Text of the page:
Stephan by Stephan in
Dota 2

Already a few weeks ago, the customer spread the valve for the coming Dota2 season a major format change plans. Now the publisher published the details of the upcoming Dota2 season.

In the past Valve was often under heavy criticism for the implementation of the competitive scene. On the one hand the event “The International” was highly praised, which set new records in terms of prize money year after year – 34.330.068$ prize pool in 2019. But on the other hand exactly this extreme focus on the mega event made sure that especially in the Tier 2 scene neither money nor publicity was available. So the motto of the last years was often all or nothing. A winner at the TI could win millions, while not qualifying could not mean a cent of effort for a year.

To overcome this problem, Valve now announced the new format of regional leagues. This will come into force from September, after The International 10.

Six regional leagues
In the coming season, there will not be five Major and Minor Events, as before, for which the teams could qualify via Online Qualifier. They will now be replaced by six regional leagues – Europe, CIS, NA, SA, SEA, China. Each of the regional leagues will have a prize pool of $280,000 and will culminate in a seasonal Major Tournament, with another $500,000 in prize money. A total of 3 seasons will be played – Fall, Winter, Spring – followed by The International in August.

The regional leagues are divided into an Upper Division and a Lower Division with 8 teams each. The leagues are played in the best-of-3 round-robin system. This means that each team will play once against each other in Bo3. At the end of a season, the two lowest ranked teams from the Upper Division will be relegated and replaced by the Top 2 from the Lower Division. From this division the last two places will be replaced by Open Qualifer Teams.

The format of the Majors tournaments will also change as a result. A total of 18 instead of 16 teams will qualify for these tournaments. Here, the first-placed team from each region will start directly in the winner’s bracket of the playoffs, while the runners-up will compete in a group phase against the other runners-up and two wildcard teams. The wildcard places will be made up of the third and fourth places from each region. Therefore a strong performance in the regional leagues is important for a good start on the major.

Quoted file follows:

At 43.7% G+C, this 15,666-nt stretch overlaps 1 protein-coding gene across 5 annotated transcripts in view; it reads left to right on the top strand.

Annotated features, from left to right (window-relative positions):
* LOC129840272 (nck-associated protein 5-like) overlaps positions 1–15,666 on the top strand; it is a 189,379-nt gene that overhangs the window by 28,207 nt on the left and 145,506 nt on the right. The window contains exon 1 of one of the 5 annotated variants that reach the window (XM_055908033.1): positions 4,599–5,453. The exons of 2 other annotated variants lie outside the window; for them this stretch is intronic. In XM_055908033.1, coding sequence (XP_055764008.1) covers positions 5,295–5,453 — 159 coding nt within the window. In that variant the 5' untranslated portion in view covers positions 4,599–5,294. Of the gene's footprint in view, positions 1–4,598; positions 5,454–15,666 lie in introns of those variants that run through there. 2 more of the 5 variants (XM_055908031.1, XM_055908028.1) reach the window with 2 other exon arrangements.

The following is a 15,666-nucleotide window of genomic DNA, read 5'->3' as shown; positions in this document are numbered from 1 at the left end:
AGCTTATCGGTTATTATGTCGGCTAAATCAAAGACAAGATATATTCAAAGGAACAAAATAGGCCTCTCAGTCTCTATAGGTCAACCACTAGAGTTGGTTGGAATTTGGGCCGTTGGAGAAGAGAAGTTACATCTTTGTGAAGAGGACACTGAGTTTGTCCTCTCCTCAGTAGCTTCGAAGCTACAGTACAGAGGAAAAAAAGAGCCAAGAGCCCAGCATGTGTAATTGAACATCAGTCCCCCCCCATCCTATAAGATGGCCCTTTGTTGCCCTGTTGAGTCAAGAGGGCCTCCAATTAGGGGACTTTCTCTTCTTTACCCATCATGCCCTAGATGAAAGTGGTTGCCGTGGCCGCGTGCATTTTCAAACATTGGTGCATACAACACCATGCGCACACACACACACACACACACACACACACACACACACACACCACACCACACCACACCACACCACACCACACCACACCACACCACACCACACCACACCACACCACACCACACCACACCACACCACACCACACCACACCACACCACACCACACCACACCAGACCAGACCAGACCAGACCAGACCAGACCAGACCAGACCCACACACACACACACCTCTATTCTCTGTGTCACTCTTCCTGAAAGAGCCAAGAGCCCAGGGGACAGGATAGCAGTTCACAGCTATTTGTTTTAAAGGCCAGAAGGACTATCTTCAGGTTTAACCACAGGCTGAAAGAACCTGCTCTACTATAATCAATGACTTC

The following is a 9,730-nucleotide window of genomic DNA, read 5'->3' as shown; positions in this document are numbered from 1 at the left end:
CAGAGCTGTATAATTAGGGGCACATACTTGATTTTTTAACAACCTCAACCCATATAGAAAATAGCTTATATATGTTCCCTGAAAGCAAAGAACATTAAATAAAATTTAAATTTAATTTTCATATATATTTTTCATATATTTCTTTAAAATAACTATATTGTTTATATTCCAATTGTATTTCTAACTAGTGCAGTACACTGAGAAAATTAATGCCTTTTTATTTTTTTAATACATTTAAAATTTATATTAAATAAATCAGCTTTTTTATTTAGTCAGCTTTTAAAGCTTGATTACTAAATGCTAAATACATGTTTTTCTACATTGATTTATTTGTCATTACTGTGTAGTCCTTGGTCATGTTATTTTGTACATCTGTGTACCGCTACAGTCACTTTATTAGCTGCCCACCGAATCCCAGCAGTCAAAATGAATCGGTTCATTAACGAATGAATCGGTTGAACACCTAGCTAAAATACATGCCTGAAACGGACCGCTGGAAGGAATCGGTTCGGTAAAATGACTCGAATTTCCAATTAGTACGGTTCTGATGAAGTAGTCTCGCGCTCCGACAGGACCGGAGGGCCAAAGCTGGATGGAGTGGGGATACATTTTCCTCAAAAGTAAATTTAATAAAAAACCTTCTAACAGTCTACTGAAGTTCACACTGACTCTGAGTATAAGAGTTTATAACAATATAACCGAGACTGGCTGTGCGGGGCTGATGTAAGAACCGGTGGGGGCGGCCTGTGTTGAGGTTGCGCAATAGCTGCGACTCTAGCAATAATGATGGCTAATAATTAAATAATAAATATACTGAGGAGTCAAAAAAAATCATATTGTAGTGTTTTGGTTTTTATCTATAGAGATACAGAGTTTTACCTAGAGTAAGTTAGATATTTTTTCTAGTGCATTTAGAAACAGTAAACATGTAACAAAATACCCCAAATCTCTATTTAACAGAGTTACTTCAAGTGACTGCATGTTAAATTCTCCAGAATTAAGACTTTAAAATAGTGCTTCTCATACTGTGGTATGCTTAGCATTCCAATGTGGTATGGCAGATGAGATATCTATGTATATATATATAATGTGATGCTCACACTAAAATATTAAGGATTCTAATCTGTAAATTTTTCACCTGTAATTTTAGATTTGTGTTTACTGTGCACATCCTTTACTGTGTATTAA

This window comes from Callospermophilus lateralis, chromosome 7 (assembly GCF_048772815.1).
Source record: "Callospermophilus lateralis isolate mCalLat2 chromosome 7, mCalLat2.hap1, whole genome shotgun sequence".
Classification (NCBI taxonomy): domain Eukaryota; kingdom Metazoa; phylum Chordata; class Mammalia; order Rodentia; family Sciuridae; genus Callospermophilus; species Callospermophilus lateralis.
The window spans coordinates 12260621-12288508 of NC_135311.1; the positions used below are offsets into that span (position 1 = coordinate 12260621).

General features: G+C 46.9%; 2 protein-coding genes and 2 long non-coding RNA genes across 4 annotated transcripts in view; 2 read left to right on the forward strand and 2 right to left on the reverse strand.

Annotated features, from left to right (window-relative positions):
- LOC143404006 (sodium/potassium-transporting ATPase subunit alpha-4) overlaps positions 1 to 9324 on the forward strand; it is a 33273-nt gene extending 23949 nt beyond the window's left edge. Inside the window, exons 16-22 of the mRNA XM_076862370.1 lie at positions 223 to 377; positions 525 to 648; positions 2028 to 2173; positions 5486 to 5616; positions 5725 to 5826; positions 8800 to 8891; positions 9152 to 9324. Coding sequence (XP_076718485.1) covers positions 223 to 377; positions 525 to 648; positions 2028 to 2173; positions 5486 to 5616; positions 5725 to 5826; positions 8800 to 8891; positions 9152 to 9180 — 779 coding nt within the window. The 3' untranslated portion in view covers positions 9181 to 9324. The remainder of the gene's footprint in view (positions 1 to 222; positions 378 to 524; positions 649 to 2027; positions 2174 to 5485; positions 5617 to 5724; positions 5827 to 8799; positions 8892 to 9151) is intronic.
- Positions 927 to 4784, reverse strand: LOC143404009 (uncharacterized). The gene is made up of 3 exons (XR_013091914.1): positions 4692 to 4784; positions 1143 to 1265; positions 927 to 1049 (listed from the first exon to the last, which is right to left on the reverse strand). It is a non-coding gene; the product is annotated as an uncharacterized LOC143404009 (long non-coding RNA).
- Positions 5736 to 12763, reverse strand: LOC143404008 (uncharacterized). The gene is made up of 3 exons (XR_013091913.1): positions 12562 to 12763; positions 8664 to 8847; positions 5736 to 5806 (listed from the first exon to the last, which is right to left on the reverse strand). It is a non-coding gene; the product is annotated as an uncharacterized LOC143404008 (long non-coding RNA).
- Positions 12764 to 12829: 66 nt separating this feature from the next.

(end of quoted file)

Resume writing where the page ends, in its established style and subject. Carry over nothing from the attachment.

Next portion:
As before, there are so-called DPC points for the performance on the Major, as well as in the league. At the end of all 3 majors, the top 12 teams with the most DPC points will be invited directly to The International, while the last six places will be awarded by qualifiers.

In addition, Valve also stipulated that at the beginning of a season the region in which a team would like to compete must be announced. Three of the five players must be resident in the respective region. A change of region is possible, but requires a start in the lower division and qualification through the Open Qualifers.

Getting used to it for everyone
With these changes Valve wants to give more structure to regions that have been rather weak so far. The prize money in the league phases prevents so-called gatekeeping. As a result, the same teams qualified and won prize money again and again in certain regions, while Tier 2 teams had little chance of success. The prize money distribution in the Lower Division now ensures that even weaker teams are rewarded at the end of the season.

On the other side of the coin, these changes result in a much flatter prize money distribution.

Although the total prize money over a season – $6.5 million – has remained the same, the large scale distribution over six regions and three majors means that the winner of the Upper Division will only receive $30,000. A win on the next major is then rewarded with another $200,000, which is significantly less than the previous prize of almost $500,000.

Another drawback was brought to light by Matthew “Cyborgmatt” Bailey. Due to the long league phase, as well as the following Major Finals, it will be difficult for so-called Thirdparty Organisation to organise suitable tournaments. This could result in a year with the at least lans since the release of Dota2. While the changes will be of great benefit for casters and Tier 2&3 teams, the changes in prize money and time management could have a negative impact on the top organization.

Questions about the transfer also remain unclear. Valve announced that all Upper Division games will be broadcast and all Lower Division Maches will be shown on DoaTV. Who exactly is responsible for the broadcasts and if this means that Upper Division matches will not be visible on DotaTV is still open.

Stephan

Age: 25 Origin: Bulgaria Hobbies: Gaming Profession: Online editor, student
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